Content Analysis: Bootstrapping – Generic Content-Analysis

Procedure

Section 7.2.1

Here’s the full process. It should incorporate the reliability procedures shown

below.

(1) Identify the categories.

(2) Allocate the constructs to the categories, following the core-categorisation

procedure, steps 1 to 7 above.

(3) Tabulate the result.

(4) Establish the reliability of the category system (using the procedure shown

below).

(5) Summarise the table; first, the meaning of the category headings.

(6) Summarise the table: next, find examples of each category heading.

(7) Summarise the table; finally, the frequency under the category headings.

(8) Complete any differential analysis which your investigation requires.

(9) Complete any statistical tests on this differential analysis as required.

Content Analysis: Bootstrapping – Reliability

Section 7.2.1

This is for inclusion at stage 4 of the above procedure. These steps improve the

reliability of the content analysis, and measure the degree of reliability

achieved, for reporting purposes. The former is essential and the latter

advisable.

(4) Establish the reliability of the category system.

(4.1) Involve a colleague: ask a colleague to repeat steps 1 to 3

independently.

(4.2) Identify the categories you both agree on, and those you disagree on.

(4.3) Record your joint allocation of constructs.

(4.4) Measure the extent of agreement between you.

. Index A: the number of constructs lying along the diagonal for the

categories you have both agreed on as a percentage of all the

constructs in the whole table.

. Index B: the number of constructs lying along the diagonal for the

categories you have both agreed on as a percentage of the

constructs allocated to the categories you have both agreed on.

(4.5) Negotiate over the meaning of the categories.

(4.6) Finalise a revised category system with acceptably high reliability.

(4.7) Report the final reliability figure:

. agreement on all the category definitions, and 90% successful

allocation (or, if you’re using a reliability coefficient, 0.80 or above).

Content Analysis: Honey’s Procedure

Section 7.3.2

(1) Obtain ratings on a supplied ‘overall’ construct.

(2) Compute sums of differences for each construct against the ‘overall’

construct, using the procedure shown earlier, ‘simple relationships

between constructs’ (see Section 6.1.2).

(3) Ensure comparability with other grids, turning sums of differences into %

similarity index.

(4) Take the individual’s personal metric into account: annotate each

construct with the H-I-L index.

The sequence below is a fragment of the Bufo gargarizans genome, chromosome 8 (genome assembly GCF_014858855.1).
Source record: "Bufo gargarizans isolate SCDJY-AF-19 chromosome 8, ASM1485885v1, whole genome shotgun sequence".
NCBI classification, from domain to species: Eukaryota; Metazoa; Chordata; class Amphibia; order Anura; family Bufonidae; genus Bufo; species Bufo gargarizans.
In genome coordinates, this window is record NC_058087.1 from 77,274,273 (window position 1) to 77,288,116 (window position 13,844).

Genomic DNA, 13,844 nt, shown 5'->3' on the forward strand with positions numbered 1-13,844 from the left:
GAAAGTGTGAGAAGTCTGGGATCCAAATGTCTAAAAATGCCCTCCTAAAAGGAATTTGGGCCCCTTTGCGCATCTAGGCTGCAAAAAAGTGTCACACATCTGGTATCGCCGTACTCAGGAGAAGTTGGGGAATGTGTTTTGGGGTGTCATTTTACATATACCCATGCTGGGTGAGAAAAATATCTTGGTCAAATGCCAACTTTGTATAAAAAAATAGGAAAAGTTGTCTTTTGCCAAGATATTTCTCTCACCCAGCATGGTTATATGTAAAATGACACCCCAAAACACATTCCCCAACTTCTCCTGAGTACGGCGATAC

(5) Label each construct with these two indices.

(6) Identify the categories.

(7) Allocate constructs to categories, following the core-categorisation

procedure (see above).

(8) Tabulate the result.

(9) Establish the reliability of the category system (Section 7.2.1, steps

4.1–4.7).

(10) Summarise the table: first, the meaning of the category headings.

(11) Summarise the table: find examples of each category heading.

(11.1) Within each category, order the constructs from top to bottom

with respect to their % similarity scores.

(11.2) Looking at all the constructs within a category, identify personally

salient constructs (referring to the H-I-L indices) on which there is

consensus in the group.

(11.3) If there are subthemes within a category, group them according to

the meaning being expressed.

(12) Summarise the table: state the frequency under the category headings.

(13) Complete any differential analysis which your investigation requires.

(14) Complete any statistical tests on this differential analysis, as before.

Laddering Up to Arrive at Values

Section 8.1.1

(1) Take the first construct in the grid.

(2) Ask the interviewee which pole s/he prefers.

(3) Ask the interviewee to describe the basis for this preference.

(4) Note the answer immediately above the preferred pole of the original

construct, as a new construct.

(5) Identify the contrasting pole of that new construct.

(6) Note it, above the implicit (non-preferred) pole of the original

construct.

(7) Repeat steps 2 to 6 for this new superordinate construct.

(8) Repeat step 7 until the interviewee can’t go any further.

(9) Take the next construct in the original grid; repeat steps 2 to 8 for

it.

(10) Do step 9 for each of the remaining constructs in the original

grid.

Recognising a Personal Value

Section 8.1.2

In deciding when to end the laddering procedure, note that a personal value is

characterised by several of the following attributes:

. abstraction

. universality

. intimacy